Washington, D.C., Community Groups Return 70,000 Condoms Given Away in City-Wide Program to Reduce STIs
October 1, 2007
Community groups in Washington, D.C., last week returned up to 70,000 of the condoms given away earlier this year as part of a city program that aims to reduce the spread of HIV and other sexually transmitted infections, the AP/Google.com reports. According to the AP/Google.com, about 100,000 condoms were returned by the groups in September due to complaints that the paper packing could make the condoms ineffective (AP/Google.com, 9/30). The city's HIV/AIDS Administration has an additional 350,000 of the program's city-brand condoms that were never distributed (Levine, Washington Post, 9/29).
Officials last month announced that they will phase out its city-brand condoms and use brand names in its condom distribution program. About 350,000 Trojan brand condoms are being donated to the city from Church and Dwight Co. Inc. -- the New Jersey-based company that manufactures the condoms -- in an effort to maintain the program, according to officials (Kaiser Daily HIV/AIDS Report, 9/14). A spokesperson for Mayor Adrian Fenty on Saturday said that the city Health Department recently has received 125,000 new brand-name condoms. Shipments totaling 400,000 more condoms are expected in the next two weeks and deliveries should begin within days, the spokesperson said (Washington Post, 9/29).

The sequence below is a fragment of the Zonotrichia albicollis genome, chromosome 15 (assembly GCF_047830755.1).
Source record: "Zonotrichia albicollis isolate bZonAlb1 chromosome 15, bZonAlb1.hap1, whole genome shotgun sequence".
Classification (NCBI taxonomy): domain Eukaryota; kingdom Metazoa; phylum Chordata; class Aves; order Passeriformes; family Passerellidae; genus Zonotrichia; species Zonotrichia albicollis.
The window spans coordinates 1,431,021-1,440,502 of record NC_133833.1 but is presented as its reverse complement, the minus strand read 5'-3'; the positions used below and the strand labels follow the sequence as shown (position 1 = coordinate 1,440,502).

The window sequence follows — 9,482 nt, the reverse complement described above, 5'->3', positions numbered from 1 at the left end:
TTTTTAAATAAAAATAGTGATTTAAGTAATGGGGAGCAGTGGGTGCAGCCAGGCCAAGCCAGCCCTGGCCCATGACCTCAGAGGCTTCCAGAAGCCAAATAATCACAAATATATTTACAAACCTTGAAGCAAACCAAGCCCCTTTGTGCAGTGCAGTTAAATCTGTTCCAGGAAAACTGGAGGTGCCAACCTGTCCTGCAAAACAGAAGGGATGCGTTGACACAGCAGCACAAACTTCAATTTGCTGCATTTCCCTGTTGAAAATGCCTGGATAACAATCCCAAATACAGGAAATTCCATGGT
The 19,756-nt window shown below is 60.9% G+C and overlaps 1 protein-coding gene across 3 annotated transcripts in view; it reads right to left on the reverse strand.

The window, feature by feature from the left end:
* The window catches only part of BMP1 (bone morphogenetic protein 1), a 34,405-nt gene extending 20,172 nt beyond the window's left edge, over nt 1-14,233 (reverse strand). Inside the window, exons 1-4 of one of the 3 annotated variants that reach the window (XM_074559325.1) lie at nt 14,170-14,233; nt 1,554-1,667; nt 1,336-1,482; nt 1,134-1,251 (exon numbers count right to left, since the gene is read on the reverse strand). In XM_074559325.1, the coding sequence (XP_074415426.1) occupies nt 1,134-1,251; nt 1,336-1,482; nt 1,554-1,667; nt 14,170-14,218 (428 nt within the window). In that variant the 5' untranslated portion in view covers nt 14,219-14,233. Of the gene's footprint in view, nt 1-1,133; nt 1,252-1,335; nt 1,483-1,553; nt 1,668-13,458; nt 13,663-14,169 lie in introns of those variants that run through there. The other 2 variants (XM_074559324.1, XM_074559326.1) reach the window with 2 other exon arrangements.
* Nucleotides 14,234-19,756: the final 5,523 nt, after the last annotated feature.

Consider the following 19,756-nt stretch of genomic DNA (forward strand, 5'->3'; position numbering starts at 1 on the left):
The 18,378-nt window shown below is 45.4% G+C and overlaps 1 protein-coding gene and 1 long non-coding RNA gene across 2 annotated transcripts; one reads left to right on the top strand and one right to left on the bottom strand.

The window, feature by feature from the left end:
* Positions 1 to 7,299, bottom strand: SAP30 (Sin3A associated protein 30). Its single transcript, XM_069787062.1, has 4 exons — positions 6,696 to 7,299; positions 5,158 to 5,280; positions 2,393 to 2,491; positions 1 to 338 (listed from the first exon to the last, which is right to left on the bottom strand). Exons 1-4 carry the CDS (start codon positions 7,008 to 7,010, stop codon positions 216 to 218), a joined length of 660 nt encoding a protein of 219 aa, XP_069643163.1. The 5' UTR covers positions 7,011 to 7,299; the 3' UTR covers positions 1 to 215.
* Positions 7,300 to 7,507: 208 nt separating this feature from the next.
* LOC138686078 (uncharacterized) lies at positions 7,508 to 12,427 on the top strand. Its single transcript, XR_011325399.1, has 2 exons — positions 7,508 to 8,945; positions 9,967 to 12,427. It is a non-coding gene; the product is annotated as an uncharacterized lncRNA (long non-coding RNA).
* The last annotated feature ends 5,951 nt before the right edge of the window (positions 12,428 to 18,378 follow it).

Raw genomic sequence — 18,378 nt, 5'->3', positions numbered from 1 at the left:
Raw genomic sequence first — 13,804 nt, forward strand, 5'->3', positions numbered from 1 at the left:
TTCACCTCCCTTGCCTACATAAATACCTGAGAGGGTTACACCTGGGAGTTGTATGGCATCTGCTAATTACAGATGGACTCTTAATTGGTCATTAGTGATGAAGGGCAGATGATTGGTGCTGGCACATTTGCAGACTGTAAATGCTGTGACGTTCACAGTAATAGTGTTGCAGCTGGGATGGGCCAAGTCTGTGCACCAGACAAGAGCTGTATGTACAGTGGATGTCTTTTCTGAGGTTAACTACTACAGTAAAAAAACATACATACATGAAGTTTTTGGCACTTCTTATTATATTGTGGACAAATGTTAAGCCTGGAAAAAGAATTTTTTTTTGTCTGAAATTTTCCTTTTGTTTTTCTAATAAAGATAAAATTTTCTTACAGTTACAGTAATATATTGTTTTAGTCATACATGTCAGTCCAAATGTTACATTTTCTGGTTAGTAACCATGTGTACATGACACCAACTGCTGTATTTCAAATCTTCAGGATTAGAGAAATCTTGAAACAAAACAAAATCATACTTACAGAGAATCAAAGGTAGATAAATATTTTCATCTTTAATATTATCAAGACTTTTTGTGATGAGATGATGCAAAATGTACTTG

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This article was provided by Henry J. Kaiser Family Foundation. It is a part of the publication Kaiser Daily HIV/AIDS Report. Visit the Kaiser Family Foundation's website to find out more about their activities, publications and services.